• The Savannah River Site has 23 Type 3 high-level radioactive waste tanks, each with a storage capacity of 1.3 million gallons. These tanks contain nearly 9 million gallons of precipitated salt. To immobilize the waste, the salt is dissolved through water addition, followed by precipitation of the radionuclides through the addition of sodium tetraphenylborate. This precipitate is then concentrated and washed to remove sodium through cross-flow filtration. This waste pretreatment process started radioactive operation in late 1995. During the normal plant operation, the cross-flow filtration system (consisting of two 216-square-foot filter elements) maintains a constant filtrate production rate. This objectivemore » is achieved by allowing the operating pressure to increase to maintain a constant filtrate production rate. A maximum pressure differential limit of 40 psig has been imposed on this system. When this maximum is approached, a high-energy backpulse of filtrate removes foulant from the surface of the filter, thereby restoring the filter flux. This laboratory work examined two key aspects of the anticipated facility operating conditions: the efficacy of using pressure differential to control filtrate production rates and the risk posed to filter performance associated with pore plugging of the filter immediately following the backpulse. Tests used simulated tetraphenylborate precipitate and a bench-scale cross-flow filtration unit consisting of two parallel filter units each 4 feet in length. Tests used slurries containing between 1 and 10 wt% tetraphenylborate to cover the anticipated range of operation. Data collected included both initial flux-decline measurements and steady-state filtrate production measurements. Analysis of these data indicates, for the more dilute slurries, pressure was an effective tool in controlling filtrate flux. However, as the slurry became more concentrated, the ability to manipulate filtrate flux by pressure greatly diminished. Analysis of the initial filtrate decline data using first-principle models indicates that the primary mechanism for decreasing filter flux involved development of a surface cake. Given the operating constraints of the facility, these results provide guidance for future filtration operation.« less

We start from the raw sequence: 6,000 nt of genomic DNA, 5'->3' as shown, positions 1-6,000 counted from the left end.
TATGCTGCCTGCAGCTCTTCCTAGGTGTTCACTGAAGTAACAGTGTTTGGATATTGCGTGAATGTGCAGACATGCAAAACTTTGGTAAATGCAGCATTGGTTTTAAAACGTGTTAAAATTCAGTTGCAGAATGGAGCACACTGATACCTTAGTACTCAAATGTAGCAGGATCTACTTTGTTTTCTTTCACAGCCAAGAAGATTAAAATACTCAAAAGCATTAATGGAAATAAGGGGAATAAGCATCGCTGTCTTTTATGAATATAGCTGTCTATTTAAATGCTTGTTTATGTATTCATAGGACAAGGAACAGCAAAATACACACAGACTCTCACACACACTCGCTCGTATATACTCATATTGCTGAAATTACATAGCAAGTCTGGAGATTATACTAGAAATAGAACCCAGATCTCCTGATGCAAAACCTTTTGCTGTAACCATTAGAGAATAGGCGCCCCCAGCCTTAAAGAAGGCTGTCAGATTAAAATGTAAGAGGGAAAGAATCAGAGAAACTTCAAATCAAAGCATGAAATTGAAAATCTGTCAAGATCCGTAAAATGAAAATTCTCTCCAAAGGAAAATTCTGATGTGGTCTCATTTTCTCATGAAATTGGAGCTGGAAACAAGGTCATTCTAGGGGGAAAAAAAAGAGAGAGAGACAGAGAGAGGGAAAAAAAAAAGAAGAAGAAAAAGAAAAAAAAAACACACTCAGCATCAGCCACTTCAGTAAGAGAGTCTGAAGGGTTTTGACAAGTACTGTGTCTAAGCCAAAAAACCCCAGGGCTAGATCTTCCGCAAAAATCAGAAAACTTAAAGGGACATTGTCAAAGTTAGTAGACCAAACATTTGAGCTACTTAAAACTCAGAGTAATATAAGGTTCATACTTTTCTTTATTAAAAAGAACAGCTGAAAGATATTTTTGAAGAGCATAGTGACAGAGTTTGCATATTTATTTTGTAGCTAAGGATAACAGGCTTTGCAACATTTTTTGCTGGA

• This report discussed results of tests which investigated filter performance with slurry containing simulated Tank 8F Sludge at concentrations between 0.044 wt percent and 4.80 wt percent. Testing used a slurry containing 3.5 wt percent Tank 8F simulated sludge and a target concentration of 0.06 weight percent MST.
  • Document of cross-flow filtration tests performed using supernatant from Tanks 37H and 44H, MST, and sludge from any of three waste tanks.